SAD at the Workplace

Seasonal Affective Disorder is a serious concern that a lot of people face every year.  Symptoms usually appear during the late fall or early winter months then subside during the sunnier days of spring and summer.  Most people don’t realize it, but it can become a real problem in the workplace.

Most SAD sufferers don’t realize there are employers that are willing to come to an agreement with those employees who are diagnosed with SAD. During the winter, sufferers are given time off to see their doctor, given frequent breaks, and help with setting up a light therapy lamp at their desk. So talk to your boss about your problem, so they don’t think you are being lazy or not doing your job.  It could hinder your chances of getting a raise, promotion or recognition that you deserve.

There is a federal law that prohibits employers from discriminating against the disabled.  For those SAD sufferers out there, you are entitled to schedule changes, access to windows and other modifications.  There have even been recent legal rulings that are prompting human resource specialists to warn about the need to take this type of depression seriously. It’s important to get treatment, but be up front about what’s going on in your life with the people who need to know.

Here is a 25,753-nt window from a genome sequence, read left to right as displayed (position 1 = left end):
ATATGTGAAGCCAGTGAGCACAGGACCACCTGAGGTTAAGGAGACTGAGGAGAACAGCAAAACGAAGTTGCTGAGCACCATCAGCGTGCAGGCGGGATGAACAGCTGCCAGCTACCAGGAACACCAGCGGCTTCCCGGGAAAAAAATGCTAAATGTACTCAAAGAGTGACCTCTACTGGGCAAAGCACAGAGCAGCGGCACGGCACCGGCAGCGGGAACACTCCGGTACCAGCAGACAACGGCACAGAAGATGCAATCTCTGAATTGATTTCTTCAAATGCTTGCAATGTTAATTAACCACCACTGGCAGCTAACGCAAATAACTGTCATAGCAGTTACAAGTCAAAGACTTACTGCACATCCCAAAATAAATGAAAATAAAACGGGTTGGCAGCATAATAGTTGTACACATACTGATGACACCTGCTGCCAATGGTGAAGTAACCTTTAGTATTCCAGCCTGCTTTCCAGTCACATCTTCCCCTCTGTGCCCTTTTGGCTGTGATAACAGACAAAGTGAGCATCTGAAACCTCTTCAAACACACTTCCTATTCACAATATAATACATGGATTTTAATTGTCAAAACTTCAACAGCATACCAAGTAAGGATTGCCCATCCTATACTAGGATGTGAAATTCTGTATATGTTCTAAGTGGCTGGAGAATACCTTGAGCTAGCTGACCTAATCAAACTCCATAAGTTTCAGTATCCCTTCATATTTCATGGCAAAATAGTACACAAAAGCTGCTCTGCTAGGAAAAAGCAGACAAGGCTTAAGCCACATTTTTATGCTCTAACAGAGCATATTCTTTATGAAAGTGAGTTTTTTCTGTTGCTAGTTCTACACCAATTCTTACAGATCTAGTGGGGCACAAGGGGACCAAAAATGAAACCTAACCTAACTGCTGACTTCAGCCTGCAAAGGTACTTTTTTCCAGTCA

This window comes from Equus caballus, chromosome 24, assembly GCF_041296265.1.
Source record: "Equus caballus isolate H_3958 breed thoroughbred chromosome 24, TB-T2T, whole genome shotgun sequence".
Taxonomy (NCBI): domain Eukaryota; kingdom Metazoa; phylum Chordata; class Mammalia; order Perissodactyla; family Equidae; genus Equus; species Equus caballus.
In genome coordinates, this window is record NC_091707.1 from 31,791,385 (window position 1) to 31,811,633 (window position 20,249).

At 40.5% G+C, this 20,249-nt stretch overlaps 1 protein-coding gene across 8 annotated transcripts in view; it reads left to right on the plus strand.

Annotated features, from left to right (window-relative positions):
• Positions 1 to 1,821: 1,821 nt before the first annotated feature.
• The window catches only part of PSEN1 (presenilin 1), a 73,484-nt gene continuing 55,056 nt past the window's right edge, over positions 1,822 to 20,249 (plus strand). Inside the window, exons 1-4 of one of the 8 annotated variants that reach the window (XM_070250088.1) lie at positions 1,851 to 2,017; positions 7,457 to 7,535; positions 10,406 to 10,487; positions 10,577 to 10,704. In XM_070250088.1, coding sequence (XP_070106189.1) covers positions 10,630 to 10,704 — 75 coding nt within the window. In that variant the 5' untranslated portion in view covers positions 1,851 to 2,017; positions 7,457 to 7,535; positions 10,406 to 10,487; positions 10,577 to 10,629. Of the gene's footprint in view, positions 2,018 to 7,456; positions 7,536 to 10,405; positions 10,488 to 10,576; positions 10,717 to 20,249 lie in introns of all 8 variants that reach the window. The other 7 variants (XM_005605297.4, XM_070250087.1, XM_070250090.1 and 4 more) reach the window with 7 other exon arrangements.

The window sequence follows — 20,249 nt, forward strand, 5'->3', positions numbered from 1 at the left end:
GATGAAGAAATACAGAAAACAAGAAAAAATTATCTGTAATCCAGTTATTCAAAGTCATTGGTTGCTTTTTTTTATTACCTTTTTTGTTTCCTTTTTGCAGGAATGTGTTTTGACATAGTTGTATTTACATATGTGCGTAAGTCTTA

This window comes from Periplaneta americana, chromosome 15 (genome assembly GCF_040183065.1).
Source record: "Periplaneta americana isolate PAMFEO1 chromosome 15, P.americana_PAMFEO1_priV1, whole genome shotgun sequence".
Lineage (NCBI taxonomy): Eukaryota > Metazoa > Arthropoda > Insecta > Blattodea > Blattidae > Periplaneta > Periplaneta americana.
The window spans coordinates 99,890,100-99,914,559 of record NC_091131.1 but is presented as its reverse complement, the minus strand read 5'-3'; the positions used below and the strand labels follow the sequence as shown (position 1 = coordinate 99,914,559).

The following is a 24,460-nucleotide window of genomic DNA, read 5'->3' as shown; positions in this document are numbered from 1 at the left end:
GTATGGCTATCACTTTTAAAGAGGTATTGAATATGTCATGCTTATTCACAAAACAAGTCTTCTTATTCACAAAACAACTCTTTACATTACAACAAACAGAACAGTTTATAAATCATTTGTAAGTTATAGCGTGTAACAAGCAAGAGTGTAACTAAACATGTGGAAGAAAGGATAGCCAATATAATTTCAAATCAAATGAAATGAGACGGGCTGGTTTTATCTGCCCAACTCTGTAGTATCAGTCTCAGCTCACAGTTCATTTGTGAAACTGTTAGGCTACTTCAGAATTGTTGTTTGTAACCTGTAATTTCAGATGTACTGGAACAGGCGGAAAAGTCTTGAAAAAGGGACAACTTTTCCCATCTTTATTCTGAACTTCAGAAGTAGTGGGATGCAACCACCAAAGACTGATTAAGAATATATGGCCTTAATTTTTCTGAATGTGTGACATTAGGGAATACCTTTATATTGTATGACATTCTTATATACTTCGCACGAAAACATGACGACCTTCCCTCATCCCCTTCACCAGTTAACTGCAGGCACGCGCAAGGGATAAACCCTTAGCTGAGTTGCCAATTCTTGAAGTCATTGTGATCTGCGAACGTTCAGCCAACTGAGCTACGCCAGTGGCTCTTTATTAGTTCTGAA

SAD is rare for people to admit at their place of work, but it is protected under the disability law. The number of discrimination complaints filed with the Equal Employment Opportunity Commission related to anxiety, depression and other psychiatric disorders nearly doubled between 2005 and 2009. Last year, there were 3,837 complaints filed nationwide.

For employees to be entitled to workplace accommodations under the Americans with Disabilities Act, they must prove that their disability substantially impairs their lives and that the accommodation does not cause an undue hardship on the employer.

You need people to talk to. It’s important for everyone, but even more so for the people who have SAD. Fellow sufferers can be great people to chat with; because they can help you see that you aren’t alone. Don’t just suffer through each winter and pretend like you’re happy and everything’s ok. Instead, make sure that you see your doctor and talk to your employer.



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